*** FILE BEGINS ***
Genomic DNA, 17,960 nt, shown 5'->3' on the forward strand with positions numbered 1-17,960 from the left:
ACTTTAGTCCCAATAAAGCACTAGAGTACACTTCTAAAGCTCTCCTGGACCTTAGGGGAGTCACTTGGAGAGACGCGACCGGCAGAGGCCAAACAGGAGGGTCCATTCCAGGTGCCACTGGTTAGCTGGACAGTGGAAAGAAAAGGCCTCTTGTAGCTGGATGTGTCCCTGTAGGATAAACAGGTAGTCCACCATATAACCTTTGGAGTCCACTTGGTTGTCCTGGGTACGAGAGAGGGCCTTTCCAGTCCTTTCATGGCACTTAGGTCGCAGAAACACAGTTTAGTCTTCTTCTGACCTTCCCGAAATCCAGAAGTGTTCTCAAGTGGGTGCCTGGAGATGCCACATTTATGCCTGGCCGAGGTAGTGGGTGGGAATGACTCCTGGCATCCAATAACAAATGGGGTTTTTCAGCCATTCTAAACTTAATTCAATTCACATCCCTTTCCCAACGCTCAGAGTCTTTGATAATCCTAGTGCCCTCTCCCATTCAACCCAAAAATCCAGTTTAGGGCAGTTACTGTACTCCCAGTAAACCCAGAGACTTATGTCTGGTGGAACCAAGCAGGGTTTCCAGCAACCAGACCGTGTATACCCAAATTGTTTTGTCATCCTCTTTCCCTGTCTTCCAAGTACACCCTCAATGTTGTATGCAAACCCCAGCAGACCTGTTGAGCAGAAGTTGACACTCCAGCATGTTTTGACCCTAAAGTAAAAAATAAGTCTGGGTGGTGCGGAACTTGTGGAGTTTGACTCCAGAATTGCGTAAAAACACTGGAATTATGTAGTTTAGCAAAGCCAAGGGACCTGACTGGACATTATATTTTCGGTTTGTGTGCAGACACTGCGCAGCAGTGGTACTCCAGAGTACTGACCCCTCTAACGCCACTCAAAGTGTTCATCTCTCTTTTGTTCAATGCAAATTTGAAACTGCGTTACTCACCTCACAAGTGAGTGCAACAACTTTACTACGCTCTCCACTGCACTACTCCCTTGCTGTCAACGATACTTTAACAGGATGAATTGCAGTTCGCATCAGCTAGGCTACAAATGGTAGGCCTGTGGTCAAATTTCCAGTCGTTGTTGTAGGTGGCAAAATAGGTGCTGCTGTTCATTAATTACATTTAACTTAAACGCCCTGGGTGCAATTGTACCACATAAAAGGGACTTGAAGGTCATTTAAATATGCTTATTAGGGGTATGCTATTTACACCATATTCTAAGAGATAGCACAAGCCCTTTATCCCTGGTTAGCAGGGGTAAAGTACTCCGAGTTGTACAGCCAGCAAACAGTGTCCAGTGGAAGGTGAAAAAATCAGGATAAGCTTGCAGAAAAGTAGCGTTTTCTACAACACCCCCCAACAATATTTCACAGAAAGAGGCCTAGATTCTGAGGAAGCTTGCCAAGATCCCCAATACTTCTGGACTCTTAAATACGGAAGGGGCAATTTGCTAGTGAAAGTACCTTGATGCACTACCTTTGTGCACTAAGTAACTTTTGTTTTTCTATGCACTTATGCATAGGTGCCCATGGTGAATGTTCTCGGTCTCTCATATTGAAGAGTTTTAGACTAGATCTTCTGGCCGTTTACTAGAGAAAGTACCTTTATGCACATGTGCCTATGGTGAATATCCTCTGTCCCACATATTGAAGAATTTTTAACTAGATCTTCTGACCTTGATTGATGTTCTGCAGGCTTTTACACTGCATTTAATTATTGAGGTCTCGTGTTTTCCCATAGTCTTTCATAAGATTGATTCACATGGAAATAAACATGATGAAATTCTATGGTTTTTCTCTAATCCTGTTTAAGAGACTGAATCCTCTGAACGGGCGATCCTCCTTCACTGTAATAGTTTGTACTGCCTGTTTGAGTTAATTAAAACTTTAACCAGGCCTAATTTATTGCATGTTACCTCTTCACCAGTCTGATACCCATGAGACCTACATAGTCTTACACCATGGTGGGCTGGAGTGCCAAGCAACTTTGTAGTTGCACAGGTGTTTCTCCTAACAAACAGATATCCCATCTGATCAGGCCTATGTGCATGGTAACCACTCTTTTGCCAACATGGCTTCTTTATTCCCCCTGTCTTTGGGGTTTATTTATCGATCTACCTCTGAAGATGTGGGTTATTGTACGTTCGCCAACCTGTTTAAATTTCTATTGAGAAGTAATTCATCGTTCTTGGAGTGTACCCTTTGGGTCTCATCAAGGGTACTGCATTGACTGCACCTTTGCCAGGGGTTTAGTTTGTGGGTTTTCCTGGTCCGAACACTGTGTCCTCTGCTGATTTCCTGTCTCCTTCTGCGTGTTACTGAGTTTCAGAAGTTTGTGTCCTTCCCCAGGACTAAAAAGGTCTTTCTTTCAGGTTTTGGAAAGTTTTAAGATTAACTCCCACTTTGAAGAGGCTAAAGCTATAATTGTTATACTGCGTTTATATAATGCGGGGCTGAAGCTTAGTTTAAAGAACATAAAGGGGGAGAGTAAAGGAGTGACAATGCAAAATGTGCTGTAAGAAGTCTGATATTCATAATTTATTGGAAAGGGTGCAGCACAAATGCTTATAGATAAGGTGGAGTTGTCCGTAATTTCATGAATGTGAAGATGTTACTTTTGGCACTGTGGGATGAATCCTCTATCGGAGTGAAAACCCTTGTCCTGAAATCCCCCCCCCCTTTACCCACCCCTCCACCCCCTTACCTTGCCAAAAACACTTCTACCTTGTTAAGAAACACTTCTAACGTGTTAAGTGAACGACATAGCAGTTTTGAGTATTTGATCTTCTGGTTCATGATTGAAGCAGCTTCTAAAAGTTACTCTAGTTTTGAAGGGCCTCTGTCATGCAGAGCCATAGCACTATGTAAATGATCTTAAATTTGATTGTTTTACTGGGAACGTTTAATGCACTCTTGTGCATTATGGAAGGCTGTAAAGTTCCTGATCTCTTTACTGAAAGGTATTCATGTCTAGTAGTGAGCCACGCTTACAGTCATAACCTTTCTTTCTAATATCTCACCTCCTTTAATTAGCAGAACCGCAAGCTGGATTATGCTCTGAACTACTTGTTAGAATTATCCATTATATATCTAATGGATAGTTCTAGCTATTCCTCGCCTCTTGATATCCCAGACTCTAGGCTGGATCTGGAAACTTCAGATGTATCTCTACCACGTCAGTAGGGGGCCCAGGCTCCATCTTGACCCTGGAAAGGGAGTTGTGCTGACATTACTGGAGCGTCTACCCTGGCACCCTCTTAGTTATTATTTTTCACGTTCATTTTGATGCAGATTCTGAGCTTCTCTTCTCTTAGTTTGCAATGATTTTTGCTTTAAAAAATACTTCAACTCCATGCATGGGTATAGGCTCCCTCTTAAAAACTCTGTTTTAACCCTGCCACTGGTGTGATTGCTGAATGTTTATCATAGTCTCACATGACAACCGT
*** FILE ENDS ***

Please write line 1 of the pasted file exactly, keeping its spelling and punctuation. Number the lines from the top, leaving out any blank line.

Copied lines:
Genomic DNA, 17,960 nt, shown 5'->3' on the forward strand with positions numbered 1-17,960 from the left: